My third choice is the 100 year remembrance of the sinking of the Titanic in 2012. I am with Lady M; those men who continued to play through the freezing conditions and knowing that they were facing death were true heroes. I salute them, too.
It is 100 years on Sunday morning since the Titanic sank. This was the so-called unsinkable ship; it was a masterpiece for its time, oppulent and luxurious, even for third class or steerage. She left Southampton docks on April 10th 1912, on her maiden voyage, in a blaze of glory destined for New York. On board, 2,200 people from all walks of life. Many of them were emigrating and looking forward, with optimism, to a new and better life in America. And the rest, as the old adage says, is history.
Why is there such an obsession with the doomed ship? It lay on the seabed, a grave for so many, undisturbed until 1985. Since then, salvage operations have brought some items up which are in museums or bought at auctions for 'titanic' amounts. Replicas of the cutlery, crockery and other items have been manufactured, some are actually going down to the Titanic and then coming up to be sold for charity. Letters posted from the liner either at Cherberg or Queenstown, on it's two dockings in France and Ireland prior to setting sail across the Atlantic are considered to be worth huge amounts. Anything, to do with this ship, is big money. Films and documentaries have kept it alive for a century. A liner set off from Southampton on the 10th and is due to be over the wreck on Saturday evening ready for 2.20 a.m on Sunday, the actual time of the sinking for a memorial service.
What actually happened on that fateful night? There are rumours of heroic actions, cowardice, shooting, panic and general chaos. There were insufficient lifeboats for all passengers, after all, this ship was unsinkable and so lifeboats were not essential. The lifeboats were launched with empty places, many more could have been saved if each lifeboat had been full to capacity. One man, attempted to save more lives by moving people into other boats and rowing back in an empty one to pick up people from the sea. Those who survived lived with the memory of that awful night for the rest of their lives, and probably guilt. Why were they spared when others were not?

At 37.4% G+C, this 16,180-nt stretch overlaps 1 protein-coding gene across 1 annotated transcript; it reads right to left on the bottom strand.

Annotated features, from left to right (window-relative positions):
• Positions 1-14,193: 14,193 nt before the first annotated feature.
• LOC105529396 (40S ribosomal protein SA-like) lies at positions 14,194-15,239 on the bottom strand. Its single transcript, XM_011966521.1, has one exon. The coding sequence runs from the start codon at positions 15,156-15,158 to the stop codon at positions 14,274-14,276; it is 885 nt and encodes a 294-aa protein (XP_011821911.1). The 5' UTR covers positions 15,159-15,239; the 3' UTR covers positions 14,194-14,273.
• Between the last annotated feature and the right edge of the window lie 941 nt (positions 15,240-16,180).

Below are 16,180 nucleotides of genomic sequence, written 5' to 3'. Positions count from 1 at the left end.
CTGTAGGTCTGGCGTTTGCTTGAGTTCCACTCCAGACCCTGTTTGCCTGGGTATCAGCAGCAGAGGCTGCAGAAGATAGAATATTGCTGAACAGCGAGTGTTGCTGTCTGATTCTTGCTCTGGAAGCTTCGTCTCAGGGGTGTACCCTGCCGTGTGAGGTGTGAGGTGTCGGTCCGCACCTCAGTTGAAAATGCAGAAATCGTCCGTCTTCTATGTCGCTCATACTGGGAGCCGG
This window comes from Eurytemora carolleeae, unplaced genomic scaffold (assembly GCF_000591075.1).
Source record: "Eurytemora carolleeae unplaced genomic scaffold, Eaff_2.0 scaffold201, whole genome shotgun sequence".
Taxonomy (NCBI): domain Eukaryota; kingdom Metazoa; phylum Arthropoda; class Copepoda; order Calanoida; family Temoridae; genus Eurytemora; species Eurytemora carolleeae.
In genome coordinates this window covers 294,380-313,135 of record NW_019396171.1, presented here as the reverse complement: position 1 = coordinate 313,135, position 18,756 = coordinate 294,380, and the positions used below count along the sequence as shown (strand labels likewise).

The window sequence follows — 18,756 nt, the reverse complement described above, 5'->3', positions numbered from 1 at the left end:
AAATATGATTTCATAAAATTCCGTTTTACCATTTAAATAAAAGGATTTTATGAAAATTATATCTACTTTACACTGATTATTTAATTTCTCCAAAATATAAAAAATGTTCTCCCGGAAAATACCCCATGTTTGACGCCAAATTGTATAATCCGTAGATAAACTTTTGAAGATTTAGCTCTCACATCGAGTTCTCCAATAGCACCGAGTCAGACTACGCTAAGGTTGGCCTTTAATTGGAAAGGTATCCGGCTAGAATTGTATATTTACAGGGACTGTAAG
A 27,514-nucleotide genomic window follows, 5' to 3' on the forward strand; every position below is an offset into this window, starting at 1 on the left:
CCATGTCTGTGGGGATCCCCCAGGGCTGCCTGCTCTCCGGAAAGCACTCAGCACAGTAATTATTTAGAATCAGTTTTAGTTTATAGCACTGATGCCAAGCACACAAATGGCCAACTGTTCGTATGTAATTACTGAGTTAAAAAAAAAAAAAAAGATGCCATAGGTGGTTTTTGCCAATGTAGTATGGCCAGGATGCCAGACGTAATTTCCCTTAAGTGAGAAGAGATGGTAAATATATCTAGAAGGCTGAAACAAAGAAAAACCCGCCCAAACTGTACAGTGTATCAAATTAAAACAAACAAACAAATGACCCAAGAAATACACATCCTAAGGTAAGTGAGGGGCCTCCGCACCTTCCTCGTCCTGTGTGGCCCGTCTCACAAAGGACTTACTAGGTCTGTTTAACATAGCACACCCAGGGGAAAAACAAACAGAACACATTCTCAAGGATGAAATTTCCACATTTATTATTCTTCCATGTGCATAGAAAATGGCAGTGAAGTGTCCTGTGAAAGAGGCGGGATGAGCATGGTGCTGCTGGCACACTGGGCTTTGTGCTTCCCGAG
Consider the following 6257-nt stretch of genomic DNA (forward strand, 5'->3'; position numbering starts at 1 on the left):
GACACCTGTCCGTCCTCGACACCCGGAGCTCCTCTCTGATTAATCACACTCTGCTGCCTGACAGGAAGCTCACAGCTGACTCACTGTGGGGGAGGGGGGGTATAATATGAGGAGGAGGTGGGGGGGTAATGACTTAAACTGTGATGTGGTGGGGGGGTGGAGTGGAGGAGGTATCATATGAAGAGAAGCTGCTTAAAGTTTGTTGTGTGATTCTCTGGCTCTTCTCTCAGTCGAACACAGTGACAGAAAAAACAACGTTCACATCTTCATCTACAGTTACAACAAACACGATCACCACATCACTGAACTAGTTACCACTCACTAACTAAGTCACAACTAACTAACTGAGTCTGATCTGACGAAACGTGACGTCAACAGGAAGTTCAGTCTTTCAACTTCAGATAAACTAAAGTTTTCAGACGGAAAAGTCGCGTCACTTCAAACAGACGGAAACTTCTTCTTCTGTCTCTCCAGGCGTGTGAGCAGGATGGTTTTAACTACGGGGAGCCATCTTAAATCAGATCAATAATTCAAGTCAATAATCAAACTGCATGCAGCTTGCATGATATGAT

To my mind, the most heroic people of that night were the eight-man band who played throughout the entire sinking. Of all the conflicting stories, one is constant, and that is, these men set up on the deck and played through those last couple of hours. They were not only professionals but selfless men of courage and valour. They knew their own fate but continued playing until the cruel waters devoured them. Let us also remember, that it was dark and freezing cold; they had hit an iceberg! Despite, those conditions . .. they played on until the very end; their last song, the hymn, Nearer my God, to Thee.
Gentlemen, I salute you.
Thought for the week: Tomorrow is not promised to us.
Wow! Donald and I are feeling really emotional now. We hope this selection has made you pensive.
Until next week... make every moment count.
Love to you all, Sofia xxxxx